Alright might as well bookend this one today with poetry. Here's a great one by one of the first poets I ever read that made me want to be one. To think that that was something that you could do with your life. Thanks a lot asshole.

Faint Music

by Robert Haas

Maybe you need to write a poem about grace.

When everything broken is broken,   
and everything dead is dead,
and the hero has looked into the mirror with complete contempt,
and the heroine has studied her face and its defects
remorselessly, and the pain they thought might,
as a token of their earnestness, release them from themselves
has lost its novelty and not released them,
and they have begun to think, kindly and distantly,
watching the others go about their days—
likes and dislikes, reasons, habits, fears—
that self-love is the one weedy stalk
of every human blossoming, and understood,
therefore, why they had been, all their lives,   
in such a fury to defend it, and that no one—
except some almost inconceivable saint in his pool
of poverty and silence—can escape this violent, automatic
life’s companion ever, maybe then, ordinary light,
faint music under things, a hovering like grace appears.

As in the story a friend told once about the time   
he tried to kill himself. His girl had left him.
Bees in the heart, then scorpions, maggots, and then ash.   
He climbed onto the jumping girder of the bridge,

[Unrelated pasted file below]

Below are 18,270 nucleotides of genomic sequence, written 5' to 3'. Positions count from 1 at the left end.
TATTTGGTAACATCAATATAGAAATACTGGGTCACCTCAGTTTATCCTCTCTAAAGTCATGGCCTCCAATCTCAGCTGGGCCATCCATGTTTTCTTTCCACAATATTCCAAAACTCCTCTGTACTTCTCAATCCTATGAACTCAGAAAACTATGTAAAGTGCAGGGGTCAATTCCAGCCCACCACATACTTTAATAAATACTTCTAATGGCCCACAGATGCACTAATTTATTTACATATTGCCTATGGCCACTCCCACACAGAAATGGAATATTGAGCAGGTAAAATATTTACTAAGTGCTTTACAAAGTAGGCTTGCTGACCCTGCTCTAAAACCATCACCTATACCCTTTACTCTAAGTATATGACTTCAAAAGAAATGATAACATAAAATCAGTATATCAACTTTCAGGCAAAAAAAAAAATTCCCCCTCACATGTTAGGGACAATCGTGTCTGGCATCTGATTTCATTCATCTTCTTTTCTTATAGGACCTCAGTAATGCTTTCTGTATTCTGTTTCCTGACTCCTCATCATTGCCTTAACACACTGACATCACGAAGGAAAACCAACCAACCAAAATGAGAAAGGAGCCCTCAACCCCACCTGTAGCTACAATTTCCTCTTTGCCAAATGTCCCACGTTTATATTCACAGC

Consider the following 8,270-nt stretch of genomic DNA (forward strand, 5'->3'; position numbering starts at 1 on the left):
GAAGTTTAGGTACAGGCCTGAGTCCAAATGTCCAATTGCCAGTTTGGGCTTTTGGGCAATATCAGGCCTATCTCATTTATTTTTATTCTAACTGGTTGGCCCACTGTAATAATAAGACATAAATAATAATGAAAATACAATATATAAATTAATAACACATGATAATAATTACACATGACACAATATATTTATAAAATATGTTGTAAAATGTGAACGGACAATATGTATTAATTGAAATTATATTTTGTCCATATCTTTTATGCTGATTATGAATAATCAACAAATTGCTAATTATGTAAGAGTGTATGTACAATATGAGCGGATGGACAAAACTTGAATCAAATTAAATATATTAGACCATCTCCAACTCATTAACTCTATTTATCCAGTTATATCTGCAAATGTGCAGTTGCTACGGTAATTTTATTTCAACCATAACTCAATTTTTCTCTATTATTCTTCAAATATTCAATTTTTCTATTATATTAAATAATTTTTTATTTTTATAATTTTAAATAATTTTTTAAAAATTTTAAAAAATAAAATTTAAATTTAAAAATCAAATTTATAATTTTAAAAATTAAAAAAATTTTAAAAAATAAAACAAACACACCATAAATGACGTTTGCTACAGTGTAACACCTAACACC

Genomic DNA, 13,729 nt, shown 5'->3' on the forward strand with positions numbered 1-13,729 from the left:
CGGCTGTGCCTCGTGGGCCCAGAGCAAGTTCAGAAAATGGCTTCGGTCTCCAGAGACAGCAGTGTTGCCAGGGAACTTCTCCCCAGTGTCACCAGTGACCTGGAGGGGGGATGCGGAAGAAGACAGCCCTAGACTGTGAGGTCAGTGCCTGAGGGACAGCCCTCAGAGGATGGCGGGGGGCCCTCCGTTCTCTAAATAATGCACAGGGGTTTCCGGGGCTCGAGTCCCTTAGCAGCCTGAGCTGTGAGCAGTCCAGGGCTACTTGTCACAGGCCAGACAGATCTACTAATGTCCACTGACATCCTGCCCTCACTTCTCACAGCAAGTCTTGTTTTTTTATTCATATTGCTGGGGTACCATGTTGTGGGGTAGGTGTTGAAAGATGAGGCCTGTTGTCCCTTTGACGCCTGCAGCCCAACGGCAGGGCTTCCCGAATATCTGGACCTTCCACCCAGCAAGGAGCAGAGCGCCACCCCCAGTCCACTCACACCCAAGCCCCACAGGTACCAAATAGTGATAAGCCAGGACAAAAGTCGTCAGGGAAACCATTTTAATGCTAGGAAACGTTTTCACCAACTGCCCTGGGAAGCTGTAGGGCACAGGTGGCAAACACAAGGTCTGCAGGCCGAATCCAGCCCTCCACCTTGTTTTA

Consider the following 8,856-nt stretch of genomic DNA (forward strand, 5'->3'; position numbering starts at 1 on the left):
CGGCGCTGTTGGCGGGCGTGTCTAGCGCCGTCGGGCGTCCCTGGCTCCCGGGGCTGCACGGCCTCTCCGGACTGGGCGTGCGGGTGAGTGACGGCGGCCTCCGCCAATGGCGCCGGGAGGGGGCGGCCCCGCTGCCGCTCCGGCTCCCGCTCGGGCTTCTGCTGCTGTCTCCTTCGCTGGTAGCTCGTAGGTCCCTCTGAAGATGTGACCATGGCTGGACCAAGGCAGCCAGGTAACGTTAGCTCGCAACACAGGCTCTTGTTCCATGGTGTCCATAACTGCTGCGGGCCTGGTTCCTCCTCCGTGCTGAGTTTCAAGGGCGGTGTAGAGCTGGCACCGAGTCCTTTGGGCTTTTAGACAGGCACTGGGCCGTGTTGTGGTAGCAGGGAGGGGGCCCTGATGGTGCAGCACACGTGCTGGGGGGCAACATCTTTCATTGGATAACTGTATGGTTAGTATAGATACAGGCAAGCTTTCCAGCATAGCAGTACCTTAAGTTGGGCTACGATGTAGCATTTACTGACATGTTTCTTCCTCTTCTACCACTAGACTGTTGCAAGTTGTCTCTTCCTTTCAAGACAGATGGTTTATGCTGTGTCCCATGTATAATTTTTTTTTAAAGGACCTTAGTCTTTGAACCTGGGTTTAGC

the bay side, a blue, lucid afternoon.
And in the salt air he thought about the word “seafood,”
that there was something faintly ridiculous about it.
No one said “landfood.” He thought it was degrading to the rainbow perch
he’d reeled in gleaming from the cliffs, the black rockbass,   
scales like polished carbon, in beds of kelp
along the coast—and he realized that the reason for the word   
was crabs, or mussels, clams. Otherwise
the restaurants could just put “fish” up on their signs,   
and when he woke—he’d slept for hours, curled up   
on the girder like a child—the sun was going down
and he felt a little better, and afraid. He put on the jacket   
he’d used for a pillow, climbed over the railing   
carefully, and drove home to an empty house.

There was a pair of her lemon yellow panties
hanging on a doorknob. He studied them. Much-washed.   
A faint russet in the crotch that made him sick   
with rage and grief. He knew more or less
where she was. A flat somewhere on Russian Hill.   
They’d have just finished making love. She’d have tears   
in her eyes and touch his jawbone gratefully. “God,”   
she’d say, “you are so good for me.” Winking lights,   
a foggy view downhill toward the harbor and the bay.   
“You’re sad,” he’d say. “Yes.” “Thinking about Nick?”
“Yes,” she’d say and cry. “I tried so hard,” sobbing now,
“I really tried so hard.” And then he’d hold her for a while—
Guatemalan weavings from his fieldwork on the wall—
and then they’d fuck again, and she would cry some more,   
and go to sleep.
                        And he, he would play that scene
once only, once and a half, and tell himself
that he was going to carry it for a very long time
and that there was nothing he could do
but carry it. He went out onto the porch, and listened   
to the forest in the summer dark, madrone bark
cracking and curling as the cold came up.

It’s not the story though, not the friend
leaning toward you, saying “And then I realized—,”
which is the part of stories one never quite believes.   
I had the idea that the world’s so full of pain
it must sometimes make a kind of singing.
And that the sequence helps, as much as order helps—
First an ego, and then pain, and then the singing.